As software continues to evolve, outdated versions become less reliable and less secure. Newer software solutions offer upgraded features and enhanced security, making them a more enticing option for users. Businesses must adapt to stay competitive in the ever-changing digital landscape.

To focus strictly on how that’s driven within the eMobility industry, we distinguish two prime areas within which one needs to decide on the pros and cons of software upgrades. The first involves all the rudimentary arguments regarding the digital products themselves. The second requires some more thoughts and is touching upon the strategic aspects of running a business.

Product-based arguments in favour of software migration

As briefly mentioned before, the first area that needs to be considered involves all the aspects relating to a certain digital product as such. This mostly includes the rough technicalities. As for the EV charging software, there’s a few main points to deliberate over:

  • lack of features
  • platform’s stability
  • poor technical support
  • not meeting legal requirements

In addition to the above, there are several other reasons why businesses in the EV charging industry may need to consider software migration. For example, outdated software may be incompatible with new hardware, making it difficult to integrate with the latest charging infrastructure. Additionally, new regulations and industry standards may require businesses to update their software to newer versions.

But for now let’s focus on the 4 main points.

Lack of features

As the EV charging industry continues to evolve, businesses may find that their current software lacks essential features that are now in demand. For instance, customers may expect to have access to real-time information on charging station availability and pricing, as well as the ability to reserve and pay for charging sessions through a mobile app. If businesses fail to provide these features, they risk losing customers to competitors with more advanced software solutions.

Platform stability

Outdated software in the EV charging industry may be unstable and prone to errors, leading to system crashes and downtime. The main issue that can cause major inaccuracies in the case of EV charging software is the lack of stable options for scaling up. As businesses grow and add more charging stations to their infrastructure, operators must ensure that the software can handle a higher number of sockets or clients without experiencing system failures. For instance, if a software solution can only handle a certain number of charging stations or users, it can become overwhelmed and crash when businesses try to add more chargers to their network. Upgrading to new software with more advanced features and scalable options can help businesses avoid system failures, reduce downtime, and ensure the smooth operation of their charging infrastructure as they grow.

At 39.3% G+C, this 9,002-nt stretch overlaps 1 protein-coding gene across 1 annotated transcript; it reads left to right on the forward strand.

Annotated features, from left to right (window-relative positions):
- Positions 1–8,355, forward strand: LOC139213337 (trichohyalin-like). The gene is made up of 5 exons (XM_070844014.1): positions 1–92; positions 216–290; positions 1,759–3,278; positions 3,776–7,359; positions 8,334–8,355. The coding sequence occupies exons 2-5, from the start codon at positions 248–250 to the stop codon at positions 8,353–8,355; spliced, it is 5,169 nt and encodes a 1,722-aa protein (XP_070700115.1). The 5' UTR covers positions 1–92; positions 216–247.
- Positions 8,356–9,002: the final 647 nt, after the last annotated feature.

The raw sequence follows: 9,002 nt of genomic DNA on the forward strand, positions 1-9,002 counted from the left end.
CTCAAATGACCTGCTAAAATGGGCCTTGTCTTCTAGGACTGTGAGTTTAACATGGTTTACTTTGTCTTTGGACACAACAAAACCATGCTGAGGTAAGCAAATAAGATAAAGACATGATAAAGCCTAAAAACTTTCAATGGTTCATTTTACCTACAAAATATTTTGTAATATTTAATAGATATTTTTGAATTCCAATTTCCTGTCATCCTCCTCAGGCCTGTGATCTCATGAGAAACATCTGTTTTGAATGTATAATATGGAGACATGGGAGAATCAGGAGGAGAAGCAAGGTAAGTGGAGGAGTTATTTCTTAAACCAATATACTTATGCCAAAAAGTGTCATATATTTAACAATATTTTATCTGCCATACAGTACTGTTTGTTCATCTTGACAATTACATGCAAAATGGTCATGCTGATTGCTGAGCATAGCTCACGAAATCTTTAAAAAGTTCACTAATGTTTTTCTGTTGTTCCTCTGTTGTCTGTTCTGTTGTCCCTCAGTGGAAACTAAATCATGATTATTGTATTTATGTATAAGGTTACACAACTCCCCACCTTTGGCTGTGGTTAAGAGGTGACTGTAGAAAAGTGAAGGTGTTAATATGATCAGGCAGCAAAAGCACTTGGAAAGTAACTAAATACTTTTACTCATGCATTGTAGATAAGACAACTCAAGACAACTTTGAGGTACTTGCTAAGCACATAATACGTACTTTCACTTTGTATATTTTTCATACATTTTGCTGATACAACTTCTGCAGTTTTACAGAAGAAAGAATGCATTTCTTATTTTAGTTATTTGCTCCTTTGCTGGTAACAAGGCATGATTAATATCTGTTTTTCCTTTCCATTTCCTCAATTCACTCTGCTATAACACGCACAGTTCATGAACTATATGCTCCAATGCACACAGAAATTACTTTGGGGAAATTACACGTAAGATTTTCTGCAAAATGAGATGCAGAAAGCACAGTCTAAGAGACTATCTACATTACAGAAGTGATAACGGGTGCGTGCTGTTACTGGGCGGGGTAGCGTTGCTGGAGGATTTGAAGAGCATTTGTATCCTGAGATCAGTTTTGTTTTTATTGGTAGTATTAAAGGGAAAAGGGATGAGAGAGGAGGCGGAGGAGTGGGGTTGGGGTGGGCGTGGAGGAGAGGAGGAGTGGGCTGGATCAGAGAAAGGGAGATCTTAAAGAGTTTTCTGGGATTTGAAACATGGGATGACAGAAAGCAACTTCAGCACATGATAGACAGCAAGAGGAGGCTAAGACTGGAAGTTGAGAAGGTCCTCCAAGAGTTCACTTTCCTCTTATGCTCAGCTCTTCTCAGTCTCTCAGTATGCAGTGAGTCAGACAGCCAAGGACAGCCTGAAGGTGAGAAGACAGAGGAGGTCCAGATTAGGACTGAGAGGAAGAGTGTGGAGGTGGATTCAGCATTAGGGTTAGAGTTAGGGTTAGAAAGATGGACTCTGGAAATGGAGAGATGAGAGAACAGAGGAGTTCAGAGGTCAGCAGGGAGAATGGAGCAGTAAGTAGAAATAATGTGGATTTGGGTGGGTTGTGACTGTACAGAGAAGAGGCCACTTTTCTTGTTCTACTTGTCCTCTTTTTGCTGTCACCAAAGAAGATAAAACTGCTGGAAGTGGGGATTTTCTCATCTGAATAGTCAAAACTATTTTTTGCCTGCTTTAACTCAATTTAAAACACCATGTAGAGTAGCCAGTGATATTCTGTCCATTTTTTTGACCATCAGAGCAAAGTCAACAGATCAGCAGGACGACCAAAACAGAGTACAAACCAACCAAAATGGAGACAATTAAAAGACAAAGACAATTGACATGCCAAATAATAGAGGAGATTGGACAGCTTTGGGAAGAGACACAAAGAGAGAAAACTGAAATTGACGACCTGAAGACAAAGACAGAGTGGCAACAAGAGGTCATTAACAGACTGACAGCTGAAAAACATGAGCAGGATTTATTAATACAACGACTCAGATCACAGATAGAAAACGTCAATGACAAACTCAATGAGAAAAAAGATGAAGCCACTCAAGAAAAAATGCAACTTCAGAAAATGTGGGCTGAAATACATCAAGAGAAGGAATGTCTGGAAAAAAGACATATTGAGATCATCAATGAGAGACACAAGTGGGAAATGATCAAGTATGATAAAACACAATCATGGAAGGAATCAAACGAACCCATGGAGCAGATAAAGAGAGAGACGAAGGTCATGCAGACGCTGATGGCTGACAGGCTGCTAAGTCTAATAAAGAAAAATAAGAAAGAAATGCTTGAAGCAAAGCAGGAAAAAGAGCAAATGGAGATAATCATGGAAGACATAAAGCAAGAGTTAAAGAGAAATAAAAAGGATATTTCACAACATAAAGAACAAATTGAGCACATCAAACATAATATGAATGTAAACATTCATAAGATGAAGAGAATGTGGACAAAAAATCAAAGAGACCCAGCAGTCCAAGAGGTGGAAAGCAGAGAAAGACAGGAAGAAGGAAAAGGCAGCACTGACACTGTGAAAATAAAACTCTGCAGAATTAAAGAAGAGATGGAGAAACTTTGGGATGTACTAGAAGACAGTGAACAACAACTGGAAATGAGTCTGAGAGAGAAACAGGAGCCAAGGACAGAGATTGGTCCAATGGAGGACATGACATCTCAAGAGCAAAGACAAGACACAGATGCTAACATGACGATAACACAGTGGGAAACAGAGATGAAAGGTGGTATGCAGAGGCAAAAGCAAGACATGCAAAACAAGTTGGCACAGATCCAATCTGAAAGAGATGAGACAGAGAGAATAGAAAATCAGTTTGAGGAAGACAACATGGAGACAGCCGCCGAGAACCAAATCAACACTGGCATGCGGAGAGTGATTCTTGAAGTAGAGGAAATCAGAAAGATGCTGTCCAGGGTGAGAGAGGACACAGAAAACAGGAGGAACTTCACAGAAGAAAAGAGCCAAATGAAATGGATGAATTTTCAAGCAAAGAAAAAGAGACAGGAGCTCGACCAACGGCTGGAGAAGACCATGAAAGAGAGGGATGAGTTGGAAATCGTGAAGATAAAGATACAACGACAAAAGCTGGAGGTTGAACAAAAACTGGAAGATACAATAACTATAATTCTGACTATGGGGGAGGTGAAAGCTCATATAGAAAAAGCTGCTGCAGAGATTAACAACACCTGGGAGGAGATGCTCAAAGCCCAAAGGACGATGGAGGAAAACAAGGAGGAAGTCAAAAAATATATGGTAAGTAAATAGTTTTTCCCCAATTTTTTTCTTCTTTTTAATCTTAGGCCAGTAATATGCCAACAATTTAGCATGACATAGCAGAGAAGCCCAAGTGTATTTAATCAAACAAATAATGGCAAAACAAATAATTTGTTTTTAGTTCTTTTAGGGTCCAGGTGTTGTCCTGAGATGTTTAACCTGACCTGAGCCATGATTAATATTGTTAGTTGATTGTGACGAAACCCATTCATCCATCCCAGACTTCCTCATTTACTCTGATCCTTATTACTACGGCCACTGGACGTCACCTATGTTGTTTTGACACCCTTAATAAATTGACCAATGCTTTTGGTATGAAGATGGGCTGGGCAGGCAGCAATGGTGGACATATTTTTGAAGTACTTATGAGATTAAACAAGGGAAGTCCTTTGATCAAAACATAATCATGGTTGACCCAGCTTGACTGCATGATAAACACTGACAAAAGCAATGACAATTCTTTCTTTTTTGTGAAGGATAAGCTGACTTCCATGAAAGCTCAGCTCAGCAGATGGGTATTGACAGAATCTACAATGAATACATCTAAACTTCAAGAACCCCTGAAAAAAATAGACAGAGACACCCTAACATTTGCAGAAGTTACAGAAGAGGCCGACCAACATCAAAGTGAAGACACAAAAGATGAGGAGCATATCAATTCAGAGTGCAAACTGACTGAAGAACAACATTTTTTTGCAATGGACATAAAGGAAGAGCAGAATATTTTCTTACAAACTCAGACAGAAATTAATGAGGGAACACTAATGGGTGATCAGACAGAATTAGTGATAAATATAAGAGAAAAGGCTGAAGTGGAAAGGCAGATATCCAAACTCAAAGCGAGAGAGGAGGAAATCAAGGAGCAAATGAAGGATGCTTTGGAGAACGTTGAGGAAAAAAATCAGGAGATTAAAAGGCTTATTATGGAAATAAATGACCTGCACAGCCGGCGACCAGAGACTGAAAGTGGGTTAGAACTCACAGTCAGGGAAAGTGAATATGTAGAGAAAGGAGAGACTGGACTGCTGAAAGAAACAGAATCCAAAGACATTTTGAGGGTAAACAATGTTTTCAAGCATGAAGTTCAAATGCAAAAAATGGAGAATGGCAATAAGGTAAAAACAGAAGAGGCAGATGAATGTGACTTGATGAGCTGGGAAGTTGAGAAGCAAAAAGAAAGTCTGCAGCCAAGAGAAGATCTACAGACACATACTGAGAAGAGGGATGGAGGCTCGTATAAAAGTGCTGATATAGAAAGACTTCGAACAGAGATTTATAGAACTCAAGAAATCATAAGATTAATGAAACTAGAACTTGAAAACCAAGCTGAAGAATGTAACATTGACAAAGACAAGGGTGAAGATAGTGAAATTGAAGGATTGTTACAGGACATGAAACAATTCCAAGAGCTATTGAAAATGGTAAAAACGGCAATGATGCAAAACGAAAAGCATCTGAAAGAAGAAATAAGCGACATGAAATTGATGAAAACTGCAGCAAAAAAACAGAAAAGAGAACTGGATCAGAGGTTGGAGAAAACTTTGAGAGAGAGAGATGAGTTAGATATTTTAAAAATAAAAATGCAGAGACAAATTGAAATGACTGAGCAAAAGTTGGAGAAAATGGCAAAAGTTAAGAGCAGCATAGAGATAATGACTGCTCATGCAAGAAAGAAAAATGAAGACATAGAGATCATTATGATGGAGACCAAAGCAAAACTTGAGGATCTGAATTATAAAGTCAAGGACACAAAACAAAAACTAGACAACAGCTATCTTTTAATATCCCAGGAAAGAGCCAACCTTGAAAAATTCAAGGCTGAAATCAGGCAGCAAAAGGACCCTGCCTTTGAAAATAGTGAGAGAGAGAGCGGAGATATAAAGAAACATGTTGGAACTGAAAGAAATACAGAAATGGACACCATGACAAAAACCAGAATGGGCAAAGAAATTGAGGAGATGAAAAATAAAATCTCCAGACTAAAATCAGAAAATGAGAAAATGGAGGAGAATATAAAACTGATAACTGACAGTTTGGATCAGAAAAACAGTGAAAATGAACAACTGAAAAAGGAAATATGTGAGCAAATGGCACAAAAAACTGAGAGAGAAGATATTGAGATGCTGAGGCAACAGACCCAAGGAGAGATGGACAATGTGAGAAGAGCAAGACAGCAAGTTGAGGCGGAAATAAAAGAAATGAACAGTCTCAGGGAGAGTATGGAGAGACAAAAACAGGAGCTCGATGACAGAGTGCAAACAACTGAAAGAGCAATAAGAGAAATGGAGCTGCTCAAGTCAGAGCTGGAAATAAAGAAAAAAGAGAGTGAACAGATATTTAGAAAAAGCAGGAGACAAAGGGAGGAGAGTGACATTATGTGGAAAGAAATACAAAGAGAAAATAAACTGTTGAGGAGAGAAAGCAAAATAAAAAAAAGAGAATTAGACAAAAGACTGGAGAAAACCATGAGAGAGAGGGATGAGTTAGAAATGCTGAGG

Poor technical support

When businesses in the EV charging industry experience technical issues with their outdated software, they may have to deal with lengthy waiting times for ticket resolution. For example, if a charging station becomes disconnected from the software system, it may be difficult for businesses to diagnose and fix the problem without technical support from the software vendor. In some cases, businesses may have to wait for days or even weeks for a ticket resolution, leading to increased downtime and lost revenue. By upgrading to new software, businesses can receive faster and more reliable technical support, reducing waiting times and minimizing disruptions to their charging infrastructure.

Outdated EV charging software may also fail to meet legal requirements set by regulatory bodies, leading to compliance issues and potentially even fines or legal action. Regulations around EV charging infrastructure can vary by region and may include requirements related to data privacy, accessibility, and environmental impact. If businesses are using outdated software that does not meet these requirements, they risk running afoul of regulatory bodies and facing legal consequences. By upgrading to newer software solutions that are compliant with relevant regulations, businesses can ensure they are operating within legal guidelines and avoid any potential legal or financial repercussions.

Business-strategic arguments in favour of software migration